The First Amendment is supposed to prevent the government from being able to punish citizens simply for engaging in speech that the government does not approve. Apparently, word of this 200-plus year provision in our Constitution has yet to reach the northern parts of New Mexico.
The Wall Street Journal on Monday reported the tale of longtime New Mexico resident and actor Val Kilmer and his efforts to get a permit allowing him to convert his ranch into a bed and breakfast:
When Kilmer applied for permits to turn his 6,000-acre ranch outside Santa Fe into an upscale bed-and-breakfast, several of his neighbors protested.
They weren’t worried about traffic or noise or the prospect of intruding tourists. They were incensed about comments attributed to Mr. Kilmer in magazine articles dating to 2003 and 2005. And they didn’t want him to get his way on the ranch unless he apologized…
Mr. Kilmer, who starred in “Tombstone,” “The Doors,” “Batman Forever” and, more recently, “MacGruber,” was quoted-misquoted, he says—describing his rugged corner of New Mexico as “the homicide capital of the Southwest.”
He went on to avow that “80% of the people in my county are drunk,” requiring him to carry a gun for protection. That was in a 2003 interview with Rolling Stone.
In Esquire two years later, Mr. Kilmer was quoted—again, misquoted, he says—opining that he understands Vietnam better than its veterans, because most of them were “borderline criminal or poor … wretched kids” who landed in the military because they “got beat up by their dads” or “couldn’t finagle a scholarship.”
At a hearing last month on Mr. Kilmer’s application, a half-dozen locals and veterans demanded the star apologize before being allowed to welcome paying guests onto his Pecos River Ranch. The county attorney, Jesus Lopez, backed them up. Mr. Kilmer’s quotes were “incendiary” and, dated as they may be, created a “clear and present danger threatening public safety,” he said. [emphasis added]
Taken aback by the outrage, the San Miguel County Commission opted to postpone debate on the permits. The next day, Alex Tafoya, the planning and zoning director, wrote Mr. Kilmer’s ranch manager to explain that “your application will remain tabled until Mr. Kilmer appears personally before the Board of County Commissioners” to answer questions about his alleged remarks.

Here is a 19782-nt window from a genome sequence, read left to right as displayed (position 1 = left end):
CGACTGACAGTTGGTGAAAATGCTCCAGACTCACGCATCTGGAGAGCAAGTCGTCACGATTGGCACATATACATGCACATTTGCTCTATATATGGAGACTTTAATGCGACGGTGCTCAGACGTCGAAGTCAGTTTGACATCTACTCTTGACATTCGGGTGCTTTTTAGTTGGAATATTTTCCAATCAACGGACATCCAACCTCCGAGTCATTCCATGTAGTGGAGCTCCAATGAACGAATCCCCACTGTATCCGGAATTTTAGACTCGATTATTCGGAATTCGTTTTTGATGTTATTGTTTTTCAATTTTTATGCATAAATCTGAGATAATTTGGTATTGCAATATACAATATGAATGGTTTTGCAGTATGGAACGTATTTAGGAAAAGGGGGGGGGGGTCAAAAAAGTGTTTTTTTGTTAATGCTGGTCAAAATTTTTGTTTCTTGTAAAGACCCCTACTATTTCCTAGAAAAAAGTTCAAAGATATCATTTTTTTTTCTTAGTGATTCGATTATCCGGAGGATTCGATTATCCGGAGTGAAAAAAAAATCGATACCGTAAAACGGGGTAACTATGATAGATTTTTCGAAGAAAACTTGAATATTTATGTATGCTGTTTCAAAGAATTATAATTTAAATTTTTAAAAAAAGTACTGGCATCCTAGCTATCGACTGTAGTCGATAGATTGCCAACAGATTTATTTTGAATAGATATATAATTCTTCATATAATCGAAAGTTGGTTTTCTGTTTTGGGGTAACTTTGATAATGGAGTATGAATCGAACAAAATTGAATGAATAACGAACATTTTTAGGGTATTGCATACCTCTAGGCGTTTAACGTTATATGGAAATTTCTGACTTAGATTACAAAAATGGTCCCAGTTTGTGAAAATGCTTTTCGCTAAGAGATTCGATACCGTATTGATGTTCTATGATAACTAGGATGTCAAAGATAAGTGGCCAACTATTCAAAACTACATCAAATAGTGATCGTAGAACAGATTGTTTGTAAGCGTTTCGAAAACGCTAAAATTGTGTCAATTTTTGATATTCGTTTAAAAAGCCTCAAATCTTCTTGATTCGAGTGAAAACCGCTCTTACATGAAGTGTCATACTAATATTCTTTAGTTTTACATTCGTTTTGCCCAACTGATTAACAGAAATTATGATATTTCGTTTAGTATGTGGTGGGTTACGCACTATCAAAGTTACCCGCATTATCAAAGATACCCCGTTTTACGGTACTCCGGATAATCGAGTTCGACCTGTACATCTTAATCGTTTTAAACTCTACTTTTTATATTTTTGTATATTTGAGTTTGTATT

Boy, wait until Kilmer has to go in to register the Batmobile.
Denying Kilmer his permit based on unrelated speech he made in the past, and furthermore requiring him to appear before them to apologize for his comments before they will consider his permit, raises all sorts of First Amendment issues. One of the issues raised, of course, is that elected officials and the government CAN’T DO THIS! EVER! BAD POLITICIAN! BAD!
When blatant attempt to punish Kilmer for his speech came up on the radar of the local American Civil Liberties Union, they offered to fly wingman for him:
The flap attracted the New Mexico ACLU, which offered to represent Mr. Kilmer, arguing that whether or not he had actually talked trash about his county, he had every right to do so without fear that his permits would be held hostage.
Unfortunately, Kilmer chose to fly solo this week, and complied with the rules of engagement by appearing before the County Commission:
Actor Val Kilmer… apologized on Wednesday for past disparaging remarks about his New Mexico neighbors, clearing a path for him to open a bed and breakfast in their midst.
Mr. Kilmer’s plans were put on hold by local officials last month amid vociferous protests from nearby residents, who said they resented a series of comments attributed to the star in magazine articles.
Kilmer’s case was obviously a unique one, though, a highly visible public figure who was quoted in two national media outlets making controversial statements. Thankfully, it’s not like there is any sort of easy way for politicians and their allies to find out about what sort of controversial political beliefs are held by many average American citizens, for which they might then try to exact retribution…